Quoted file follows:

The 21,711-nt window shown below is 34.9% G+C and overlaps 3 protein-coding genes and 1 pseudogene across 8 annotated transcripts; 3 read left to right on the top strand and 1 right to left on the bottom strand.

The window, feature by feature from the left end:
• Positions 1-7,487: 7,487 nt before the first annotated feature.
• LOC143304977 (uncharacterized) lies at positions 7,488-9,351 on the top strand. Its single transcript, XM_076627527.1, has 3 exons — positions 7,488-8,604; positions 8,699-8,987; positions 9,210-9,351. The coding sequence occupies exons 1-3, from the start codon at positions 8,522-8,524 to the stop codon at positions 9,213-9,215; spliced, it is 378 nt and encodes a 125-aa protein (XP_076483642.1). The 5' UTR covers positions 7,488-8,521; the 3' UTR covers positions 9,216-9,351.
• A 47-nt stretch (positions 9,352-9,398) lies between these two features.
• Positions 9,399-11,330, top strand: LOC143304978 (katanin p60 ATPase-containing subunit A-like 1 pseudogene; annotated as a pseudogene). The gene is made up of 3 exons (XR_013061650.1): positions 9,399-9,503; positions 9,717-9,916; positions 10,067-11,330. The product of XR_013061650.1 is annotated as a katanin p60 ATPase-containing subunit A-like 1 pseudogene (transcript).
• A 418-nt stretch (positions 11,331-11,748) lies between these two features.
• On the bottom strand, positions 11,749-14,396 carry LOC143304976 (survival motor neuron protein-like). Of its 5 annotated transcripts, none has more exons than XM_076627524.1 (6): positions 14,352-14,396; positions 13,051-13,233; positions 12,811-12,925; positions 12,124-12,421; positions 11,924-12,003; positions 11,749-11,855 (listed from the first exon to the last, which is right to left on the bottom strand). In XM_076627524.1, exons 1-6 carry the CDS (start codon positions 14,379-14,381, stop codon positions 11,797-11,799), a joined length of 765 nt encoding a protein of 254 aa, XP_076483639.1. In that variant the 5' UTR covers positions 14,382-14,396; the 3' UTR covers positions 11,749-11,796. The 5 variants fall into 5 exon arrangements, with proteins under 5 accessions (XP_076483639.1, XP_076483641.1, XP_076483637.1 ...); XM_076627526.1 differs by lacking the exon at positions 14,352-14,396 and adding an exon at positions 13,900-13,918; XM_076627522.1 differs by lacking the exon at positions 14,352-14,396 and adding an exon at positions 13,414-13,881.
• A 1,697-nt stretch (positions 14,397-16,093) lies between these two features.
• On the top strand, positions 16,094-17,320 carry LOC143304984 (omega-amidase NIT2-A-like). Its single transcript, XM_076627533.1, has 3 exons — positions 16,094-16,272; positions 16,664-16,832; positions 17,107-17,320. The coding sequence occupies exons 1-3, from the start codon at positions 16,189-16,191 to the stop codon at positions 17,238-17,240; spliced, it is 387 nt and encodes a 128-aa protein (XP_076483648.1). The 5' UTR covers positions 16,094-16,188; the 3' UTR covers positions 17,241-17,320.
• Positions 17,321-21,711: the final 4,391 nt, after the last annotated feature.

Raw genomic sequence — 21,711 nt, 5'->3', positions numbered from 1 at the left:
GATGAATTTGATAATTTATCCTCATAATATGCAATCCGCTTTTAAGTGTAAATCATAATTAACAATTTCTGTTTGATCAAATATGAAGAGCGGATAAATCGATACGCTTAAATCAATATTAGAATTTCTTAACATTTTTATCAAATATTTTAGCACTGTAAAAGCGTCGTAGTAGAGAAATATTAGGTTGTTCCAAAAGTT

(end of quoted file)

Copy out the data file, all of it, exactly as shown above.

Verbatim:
The 21,711-nt window shown below is 34.9% G+C and overlaps 3 protein-coding genes and 1 pseudogene across 8 annotated transcripts; 3 read left to right on the top strand and 1 right to left on the bottom strand.

The window, feature by feature from the left end:
• Positions 1-7,487: 7,487 nt before the first annotated feature.
• LOC143304977 (uncharacterized) lies at positions 7,488-9,351 on the top strand. Its single transcript, XM_076627527.1, has 3 exons — positions 7,488-8,604; positions 8,699-8,987; positions 9,210-9,351. The coding sequence occupies exons 1-3, from the start codon at positions 8,522-8,524 to the stop codon at positions 9,213-9,215; spliced, it is 378 nt and encodes a 125-aa protein (XP_076483642.1). The 5' UTR covers positions 7,488-8,521; the 3' UTR covers positions 9,216-9,351.
• A 47-nt stretch (positions 9,352-9,398) lies between these two features.
• Positions 9,399-11,330, top strand: LOC143304978 (katanin p60 ATPase-containing subunit A-like 1 pseudogene; annotated as a pseudogene). The gene is made up of 3 exons (XR_013061650.1): positions 9,399-9,503; positions 9,717-9,916; positions 10,067-11,330. The product of XR_013061650.1 is annotated as a katanin p60 ATPase-containing subunit A-like 1 pseudogene (transcript).
• A 418-nt stretch (positions 11,331-11,748) lies between these two features.
• On the bottom strand, positions 11,749-14,396 carry LOC143304976 (survival motor neuron protein-like). Of its 5 annotated transcripts, none has more exons than XM_076627524.1 (6): positions 14,352-14,396; positions 13,051-13,233; positions 12,811-12,925; positions 12,124-12,421; positions 11,924-12,003; positions 11,749-11,855 (listed from the first exon to the last, which is right to left on the bottom strand). In XM_076627524.1, exons 1-6 carry the CDS (start codon positions 14,379-14,381, stop codon positions 11,797-11,799), a joined length of 765 nt encoding a protein of 254 aa, XP_076483639.1. In that variant the 5' UTR covers positions 14,382-14,396; the 3' UTR covers positions 11,749-11,796. The 5 variants fall into 5 exon arrangements, with proteins under 5 accessions (XP_076483639.1, XP_076483641.1, XP_076483637.1 ...); XM_076627526.1 differs by lacking the exon at positions 14,352-14,396 and adding an exon at positions 13,900-13,918; XM_076627522.1 differs by lacking the exon at positions 14,352-14,396 and adding an exon at positions 13,414-13,881.
• A 1,697-nt stretch (positions 14,397-16,093) lies between these two features.
• On the top strand, positions 16,094-17,320 carry LOC143304984 (omega-amidase NIT2-A-like). Its single transcript, XM_076627533.1, has 3 exons — positions 16,094-16,272; positions 16,664-16,832; positions 17,107-17,320. The coding sequence occupies exons 1-3, from the start codon at positions 16,189-16,191 to the stop codon at positions 17,238-17,240; spliced, it is 387 nt and encodes a 128-aa protein (XP_076483648.1). The 5' UTR covers positions 16,094-16,188; the 3' UTR covers positions 17,241-17,320.
• Positions 17,321-21,711: the final 4,391 nt, after the last annotated feature.

Raw genomic sequence — 21,711 nt, 5'->3', positions numbered from 1 at the left:
GATGAATTTGATAATTTATCCTCATAATATGCAATCCGCTTTTAAGTGTAAATCATAATTAACAATTTCTGTTTGATCAAATATGAAGAGCGGATAAATCGATACGCTTAAATCAATATTAGAATTTCTTAACATTTTTATCAAATATTTTAGCACTGTAAAAGCGTCGTAGTAGAGAAATATTAGGTTGTTCCAAAAGTT